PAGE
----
Yeah, yeah, yeah, so they’re soulless, middling rockers with a frontman ready to preen for anything from an Advil commercial to a high-end fashion magazine. But frankly, the Bon Jovi criticisms are not only tiresome, but silly. Watch this band – steered by the indefatigable Jon Bon Jovi – work a crowd, exhaust themselves into a puddle of sweat onstage, and guide 20,000 fans through 30 years of hits and then talk to me.
9. Amy Grant and Michael W. Smith
July at Chastain Park Ampthitheatre
For longtime followers of Grant and Smith, the idea of the two old friends sharing a stage for the first time in 20 years was nirvana. And live, the pair’s easy rapport with each other was palpable. During an evening of horrific heat, Grant, who graciously accepted a glass of white wine from a concertgoer, and the eternally handsome Smith glided through songs together (“Stay for Awhile,” “Find a Way,” “Lead Me On,” “Faithless Heart”) and performed their own hits-filled sets. It was a soothing, comfortable music experience during the most uncomfortable weather.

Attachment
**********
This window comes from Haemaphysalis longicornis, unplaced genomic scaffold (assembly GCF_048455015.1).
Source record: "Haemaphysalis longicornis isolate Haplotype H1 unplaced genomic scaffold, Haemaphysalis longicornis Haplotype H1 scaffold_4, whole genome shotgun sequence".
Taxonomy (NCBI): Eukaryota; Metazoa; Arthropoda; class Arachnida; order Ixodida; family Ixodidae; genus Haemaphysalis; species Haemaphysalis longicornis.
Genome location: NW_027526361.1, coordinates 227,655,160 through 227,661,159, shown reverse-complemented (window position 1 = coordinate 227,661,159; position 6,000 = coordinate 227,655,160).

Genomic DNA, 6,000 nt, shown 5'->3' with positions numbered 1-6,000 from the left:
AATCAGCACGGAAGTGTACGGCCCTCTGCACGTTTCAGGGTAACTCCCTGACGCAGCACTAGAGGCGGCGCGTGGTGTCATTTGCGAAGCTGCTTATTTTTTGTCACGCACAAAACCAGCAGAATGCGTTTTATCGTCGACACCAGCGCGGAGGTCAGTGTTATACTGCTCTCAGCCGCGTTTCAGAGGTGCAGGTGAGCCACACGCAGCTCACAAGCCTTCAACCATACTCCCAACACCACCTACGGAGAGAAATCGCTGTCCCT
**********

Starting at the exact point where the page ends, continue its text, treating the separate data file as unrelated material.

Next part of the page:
10. (tie) Brian Wilson
August at Chastain Park Ampthitheatre
It’s true that Brian Wilson can look a bit vacant onstage and often sings his most famous songs with a clipped delivery. But that really didn’t diminish the inherent prettiness and sweet melodies of so many of his songs, such as “When I Grow Up (To Be a Man)”, “Don’t Worry Baby” and the gorgeously complex “God Only Knows.” The reason these songs still sound phenomenal is because Wilson is backed by an amazing nine-piece band capable of playing the surf’s-up froth of “California Girls” as easily as recreating the sweeping harmonies of “Heroes and Villains.”
September at Verizon Wireless Amphitheatre at Encore Park
On a tour designed to showcase “Tommy,” The Who’s acclaimed rock opera, Daltrey and his thundering band – including Pete Townshend’s younger brother Simon on guitar – whipped through some of the most famous songs in rock history with sleek muscularity. Daltrey’s voice sounded robust throughout the show, whether on “We’re Not Gonna Take It,” or, post-“Tommy” performance, “Behind Blue Eyes.” Always a pleasure to see a legend still enjoying himself.